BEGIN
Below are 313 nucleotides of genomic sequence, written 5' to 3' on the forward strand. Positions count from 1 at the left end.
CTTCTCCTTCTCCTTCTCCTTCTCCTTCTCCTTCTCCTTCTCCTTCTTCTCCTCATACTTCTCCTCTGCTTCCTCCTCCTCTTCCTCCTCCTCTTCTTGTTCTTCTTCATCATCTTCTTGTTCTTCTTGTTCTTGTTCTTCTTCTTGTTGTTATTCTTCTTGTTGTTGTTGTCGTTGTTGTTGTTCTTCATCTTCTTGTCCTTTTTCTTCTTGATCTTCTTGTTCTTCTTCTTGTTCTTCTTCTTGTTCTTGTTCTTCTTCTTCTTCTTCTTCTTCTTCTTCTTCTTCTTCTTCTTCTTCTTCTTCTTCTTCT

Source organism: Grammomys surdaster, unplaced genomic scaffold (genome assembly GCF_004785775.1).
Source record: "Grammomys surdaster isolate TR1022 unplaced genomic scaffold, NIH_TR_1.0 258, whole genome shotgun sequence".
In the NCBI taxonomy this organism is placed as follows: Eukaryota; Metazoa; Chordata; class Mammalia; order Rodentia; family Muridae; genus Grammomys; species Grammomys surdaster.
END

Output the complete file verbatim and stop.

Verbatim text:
Below are 313 nucleotides of genomic sequence, written 5' to 3' on the forward strand. Positions count from 1 at the left end.
CTTCTCCTTCTCCTTCTCCTTCTCCTTCTCCTTCTCCTTCTCCTTCTTCTCCTCATACTTCTCCTCTGCTTCCTCCTCCTCTTCCTCCTCCTCTTCTTGTTCTTCTTCATCATCTTCTTGTTCTTCTTGTTCTTGTTCTTCTTCTTGTTGTTATTCTTCTTGTTGTTGTTGTCGTTGTTGTTGTTCTTCATCTTCTTGTCCTTTTTCTTCTTGATCTTCTTGTTCTTCTTCTTGTTCTTCTTCTTGTTCTTGTTCTTCTTCTTCTTCTTCTTCTTCTTCTTCTTCTTCTTCTTCTTCTTCTTCTTCTTCTTCT

Source organism: Grammomys surdaster, unplaced genomic scaffold (genome assembly GCF_004785775.1).
Source record: "Grammomys surdaster isolate TR1022 unplaced genomic scaffold, NIH_TR_1.0 258, whole genome shotgun sequence".
In the NCBI taxonomy this organism is placed as follows: Eukaryota; Metazoa; Chordata; class Mammalia; order Rodentia; family Muridae; genus Grammomys; species Grammomys surdaster.